Trump Picks His Protector


Bill Yeomans

Jeff Sessions’s long expected departure arrived the day after Trump’s electoral thumping.  The timing of the announcement deflected attention from Trump’s defeat and ensured fresh supervision for Robert Mueller before he could break his election hiatus with new public actions.  Any possible doubt that Trump orchestrated Sessions’s removal to curtail Mueller’s investigation was removed by his appointment of Matthew Whitaker, an outspoken TV talking head opponent of the investigation, as acting attorney general.  Trump’s action accelerates our slow-moving constitutional crisis.

Sessions has been perhaps Trump’s most effective cabinet member in implementing the hideously regressive Trump agenda: zealously combating immigration, curtailing civil rights enforcement, defending climate inaction, maximizing criminal sentences, and blocking any move toward criminal justice reform.  Recusing himself – quite properly – from the Mueller investigation represented his only break with Trump and it proved fatal.  Trump’s repeated public humiliation of his attorney general revealed that he viewed the attorney general as his personal protector.

Trump confirmed that view with his appointment of Whitaker.  Pursuant to normal Justice Department rules of succession, Rod Rosenstein, the deputy attorney general, would have become acting attorney general.  Instead, Trump chose Sessions’s chief of staff, who is not in the usual line of succession and has not been confirmed by the Senate.  According to the Vacancies Reform Act, he can serve only 210 days unless Trump nominates a full-time successor, which will allow him to serve until the nominee is confirmed.  Whitaker auditioned for his Justice Department job by appearing repeatedly on CNN to criticize Mueller’s probe, even explaining how an interim attorney general could starve the investigation and denouncing the expansion of the inquiry into Trump’s finances.  White House Chief of Staff John Kelly reportedly referred to Whitaker as the eyes and ears of the White House in the Justice Department.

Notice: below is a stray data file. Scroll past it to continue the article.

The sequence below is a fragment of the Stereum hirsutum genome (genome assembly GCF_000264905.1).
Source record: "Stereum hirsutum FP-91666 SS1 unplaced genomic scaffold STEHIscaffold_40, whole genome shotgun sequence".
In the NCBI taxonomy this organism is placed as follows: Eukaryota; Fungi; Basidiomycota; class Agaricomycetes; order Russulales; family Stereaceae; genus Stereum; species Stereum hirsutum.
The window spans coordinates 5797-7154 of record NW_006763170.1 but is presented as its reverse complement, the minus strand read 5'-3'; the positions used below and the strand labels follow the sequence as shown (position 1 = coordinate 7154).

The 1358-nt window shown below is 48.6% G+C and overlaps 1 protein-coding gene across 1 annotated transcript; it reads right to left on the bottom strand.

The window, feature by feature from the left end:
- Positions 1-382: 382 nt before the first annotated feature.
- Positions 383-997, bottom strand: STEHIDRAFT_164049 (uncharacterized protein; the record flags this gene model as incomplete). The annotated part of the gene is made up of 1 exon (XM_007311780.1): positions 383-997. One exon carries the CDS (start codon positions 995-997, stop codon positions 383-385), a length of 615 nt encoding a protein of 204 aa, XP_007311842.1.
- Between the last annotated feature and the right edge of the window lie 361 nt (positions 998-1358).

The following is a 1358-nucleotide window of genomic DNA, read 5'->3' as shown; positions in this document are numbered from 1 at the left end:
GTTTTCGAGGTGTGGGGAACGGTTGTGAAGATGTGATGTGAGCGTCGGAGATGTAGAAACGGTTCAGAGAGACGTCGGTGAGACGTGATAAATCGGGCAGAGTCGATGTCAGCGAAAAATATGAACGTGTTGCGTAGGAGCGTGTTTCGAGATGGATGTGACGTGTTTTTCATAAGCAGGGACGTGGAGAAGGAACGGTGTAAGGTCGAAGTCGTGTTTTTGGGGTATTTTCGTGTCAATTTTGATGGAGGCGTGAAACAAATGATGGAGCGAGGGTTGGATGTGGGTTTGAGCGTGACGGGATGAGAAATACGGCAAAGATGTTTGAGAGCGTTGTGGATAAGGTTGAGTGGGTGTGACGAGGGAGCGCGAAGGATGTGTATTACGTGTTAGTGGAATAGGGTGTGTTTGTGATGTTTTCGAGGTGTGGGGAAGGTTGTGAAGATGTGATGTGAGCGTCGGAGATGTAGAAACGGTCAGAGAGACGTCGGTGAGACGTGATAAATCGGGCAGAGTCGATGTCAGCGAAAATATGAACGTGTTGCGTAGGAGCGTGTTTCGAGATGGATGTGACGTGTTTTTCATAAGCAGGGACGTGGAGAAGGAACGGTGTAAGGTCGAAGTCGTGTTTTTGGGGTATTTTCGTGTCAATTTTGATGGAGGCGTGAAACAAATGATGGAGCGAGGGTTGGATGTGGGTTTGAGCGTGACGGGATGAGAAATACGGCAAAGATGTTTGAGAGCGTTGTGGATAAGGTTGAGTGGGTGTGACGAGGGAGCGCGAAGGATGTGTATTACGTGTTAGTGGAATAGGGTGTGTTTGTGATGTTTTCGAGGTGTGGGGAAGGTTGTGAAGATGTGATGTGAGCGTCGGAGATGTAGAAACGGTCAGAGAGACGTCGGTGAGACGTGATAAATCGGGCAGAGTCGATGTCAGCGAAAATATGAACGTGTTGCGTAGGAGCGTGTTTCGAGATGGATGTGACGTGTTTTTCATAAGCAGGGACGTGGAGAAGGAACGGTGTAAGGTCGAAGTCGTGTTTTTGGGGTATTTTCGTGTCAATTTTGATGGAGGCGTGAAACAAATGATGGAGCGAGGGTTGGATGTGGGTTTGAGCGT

Whitaker plainly should recuse himself from the Mueller investigation.  The appearance that he has prejudged the investigation is overwhelming, making it impossible for the public to have confidence in the legitimacy of his oversight.  This is not a close call.  He will, however, resist recusal, recognizing that his opposition to the special counsel investigation is the reason he was selected.  Quite simply, therefore, Trump fired one prosecutor because he allowed the investigation against Trump to proceed and he replaced him with a prosecutor he expects will protect him from that investigation.  That is every bit as corrupt as the firing of James Comey.  It is a threat to the independence of the Justice Department and inimical to the rule of law.